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Addressing nutrition in the road map of recovery for those with long COVID-19

02 May 2021
Volume 26 · Issue 5

A former article (Holdoway, 2020) on the nutritional management of patients during and after COVID-19 illness highlighted the impact of the infection and associated symptoms on dietary intake. The article emphasised how community nurses could identify the risk of malnutrition when working remotely, but also support patients and carers to adjust diet to achieve optimum nutrition while facing the adverse effects of a pandemic, including dealing with the disease itself as well as its impact on daily life. Since that time, through international collaboration, our knowledge on the effects of COVID-19 has expanded rapidly. Data published worldwide have further illustrated the negative sequelae associated with a severe infection of COVID-19, including the impact on nutritional status and function, along with the emergence and recognition of long COVID.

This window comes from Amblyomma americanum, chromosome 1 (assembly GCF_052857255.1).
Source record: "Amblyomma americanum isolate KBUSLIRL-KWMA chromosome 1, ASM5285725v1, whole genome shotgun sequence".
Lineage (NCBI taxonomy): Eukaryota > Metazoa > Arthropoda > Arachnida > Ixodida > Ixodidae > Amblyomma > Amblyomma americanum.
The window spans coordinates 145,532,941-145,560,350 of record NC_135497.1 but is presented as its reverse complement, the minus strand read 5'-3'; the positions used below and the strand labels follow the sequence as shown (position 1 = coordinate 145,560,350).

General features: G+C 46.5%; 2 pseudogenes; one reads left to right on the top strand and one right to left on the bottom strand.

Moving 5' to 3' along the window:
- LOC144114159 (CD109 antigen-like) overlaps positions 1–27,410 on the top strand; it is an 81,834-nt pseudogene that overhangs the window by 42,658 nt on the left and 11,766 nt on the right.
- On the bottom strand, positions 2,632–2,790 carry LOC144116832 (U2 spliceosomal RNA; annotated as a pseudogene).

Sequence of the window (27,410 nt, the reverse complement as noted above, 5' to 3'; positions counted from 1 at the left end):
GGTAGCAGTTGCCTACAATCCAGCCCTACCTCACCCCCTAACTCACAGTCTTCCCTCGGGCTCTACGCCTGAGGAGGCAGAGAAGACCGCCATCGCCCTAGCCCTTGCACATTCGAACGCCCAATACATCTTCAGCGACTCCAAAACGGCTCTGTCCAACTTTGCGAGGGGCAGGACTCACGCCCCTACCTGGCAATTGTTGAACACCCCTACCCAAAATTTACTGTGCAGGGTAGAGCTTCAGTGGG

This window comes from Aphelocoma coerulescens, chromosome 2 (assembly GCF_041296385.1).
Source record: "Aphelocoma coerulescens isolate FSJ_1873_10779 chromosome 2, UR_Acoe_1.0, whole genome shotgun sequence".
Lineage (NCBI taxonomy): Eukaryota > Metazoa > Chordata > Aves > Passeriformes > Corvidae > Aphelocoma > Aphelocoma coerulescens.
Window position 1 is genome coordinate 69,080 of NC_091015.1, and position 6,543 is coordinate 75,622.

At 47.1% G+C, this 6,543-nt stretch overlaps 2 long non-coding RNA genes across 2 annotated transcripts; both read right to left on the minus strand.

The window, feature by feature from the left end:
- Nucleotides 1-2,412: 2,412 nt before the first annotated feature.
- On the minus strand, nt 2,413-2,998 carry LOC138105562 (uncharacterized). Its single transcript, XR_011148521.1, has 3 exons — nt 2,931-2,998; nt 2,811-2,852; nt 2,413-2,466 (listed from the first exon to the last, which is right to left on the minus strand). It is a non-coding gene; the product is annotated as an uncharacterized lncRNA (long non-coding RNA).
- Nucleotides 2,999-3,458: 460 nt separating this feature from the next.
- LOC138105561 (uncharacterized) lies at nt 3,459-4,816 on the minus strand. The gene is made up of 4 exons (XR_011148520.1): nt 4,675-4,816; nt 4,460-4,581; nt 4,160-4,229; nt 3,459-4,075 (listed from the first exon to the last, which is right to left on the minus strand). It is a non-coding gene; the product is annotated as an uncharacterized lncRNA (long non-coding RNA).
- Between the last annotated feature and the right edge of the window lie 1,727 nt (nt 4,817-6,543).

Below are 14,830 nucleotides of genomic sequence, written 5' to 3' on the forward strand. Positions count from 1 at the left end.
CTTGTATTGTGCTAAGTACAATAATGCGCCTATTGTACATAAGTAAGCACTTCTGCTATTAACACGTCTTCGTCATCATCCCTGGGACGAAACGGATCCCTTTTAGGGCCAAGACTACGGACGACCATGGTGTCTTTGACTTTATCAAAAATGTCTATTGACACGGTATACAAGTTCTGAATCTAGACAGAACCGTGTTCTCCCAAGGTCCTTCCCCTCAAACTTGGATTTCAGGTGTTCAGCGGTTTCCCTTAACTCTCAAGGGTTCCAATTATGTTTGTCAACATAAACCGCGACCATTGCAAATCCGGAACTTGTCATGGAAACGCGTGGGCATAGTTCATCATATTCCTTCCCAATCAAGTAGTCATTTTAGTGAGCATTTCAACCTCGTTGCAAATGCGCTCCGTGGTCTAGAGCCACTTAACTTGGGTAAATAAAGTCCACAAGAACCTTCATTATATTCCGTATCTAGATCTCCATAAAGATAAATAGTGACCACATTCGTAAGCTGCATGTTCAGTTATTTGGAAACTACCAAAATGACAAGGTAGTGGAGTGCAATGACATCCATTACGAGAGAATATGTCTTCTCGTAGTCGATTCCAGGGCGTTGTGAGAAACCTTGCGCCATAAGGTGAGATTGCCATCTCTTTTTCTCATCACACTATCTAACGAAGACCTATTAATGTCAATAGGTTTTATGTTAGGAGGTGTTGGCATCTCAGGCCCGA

Age and comorbidities have proved to be powerful predictors of hospitalisation, with oxygen impairment and inflammatory markers most strongly associated with critical illness (British Medical Journal, 2020). After age, a body mass index of 40 kg/m2 was one of the strongest predictors of hospitalisation. Poor glycaemic control associated with diabetes and the disease itself were both found to be contributory factors underlying severity of COVID-19 and outcomes (Bornstein et al, 2020; Holman et al, 2020). Anabolic resistance arising from the inflammatory response associated with a COVID-19 infection also has a marked effect on muscle synthesis, resulting in rapid loss of muscle mass among thousands affected (Welch et al, 2020).

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